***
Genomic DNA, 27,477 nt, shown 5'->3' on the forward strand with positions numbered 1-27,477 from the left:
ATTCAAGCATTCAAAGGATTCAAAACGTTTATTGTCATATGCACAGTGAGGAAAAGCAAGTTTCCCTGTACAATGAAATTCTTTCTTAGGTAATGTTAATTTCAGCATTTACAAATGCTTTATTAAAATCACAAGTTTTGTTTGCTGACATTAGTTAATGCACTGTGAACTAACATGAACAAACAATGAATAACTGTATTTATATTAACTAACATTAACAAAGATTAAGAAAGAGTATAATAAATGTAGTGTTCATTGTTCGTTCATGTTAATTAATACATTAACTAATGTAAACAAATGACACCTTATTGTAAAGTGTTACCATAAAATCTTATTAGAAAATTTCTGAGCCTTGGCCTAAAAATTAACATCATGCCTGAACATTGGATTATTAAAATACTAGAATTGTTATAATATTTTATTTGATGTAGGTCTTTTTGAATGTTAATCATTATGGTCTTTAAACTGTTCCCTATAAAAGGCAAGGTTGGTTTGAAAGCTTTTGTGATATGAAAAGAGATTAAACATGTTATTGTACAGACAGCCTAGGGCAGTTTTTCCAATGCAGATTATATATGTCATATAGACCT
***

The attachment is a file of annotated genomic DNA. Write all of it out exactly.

Genomic DNA, 27,477 nt, shown 5'->3' on the forward strand with positions numbered 1-27,477 from the left:
ATTCAAGCATTCAAAGGATTCAAAACGTTTATTGTCATATGCACAGTGAGGAAAAGCAAGTTTCCCTGTACAATGAAATTCTTTCTTAGGTAATGTTAATTTCAGCATTTACAAATGCTTTATTAAAATCACAAGTTTTGTTTGCTGACATTAGTTAATGCACTGTGAACTAACATGAACAAACAATGAATAACTGTATTTATATTAACTAACATTAACAAAGATTAAGAAAGAGTATAATAAATGTAGTGTTCATTGTTCGTTCATGTTAATTAATACATTAACTAATGTAAACAAATGACACCTTATTGTAAAGTGTTACCATAAAATCTTATTAGAAAATTTCTGAGCCTTGGCCTAAAAATTAACATCATGCCTGAACATTGGATTATTAAAATACTAGAATTGTTATAATATTTTATTTGATGTAGGTCTTTTTGAATGTTAATCATTATGGTCTTTAAACTGTTCCCTATAAAAGGCAAGGTTGGTTTGAAAGCTTTTGTGATATGAAAAGAGATTAAACATGTTATTGTACAGACAGCCTAGGGCAGTTTTTCCAATGCAGATTATATATGTCATATAGACCT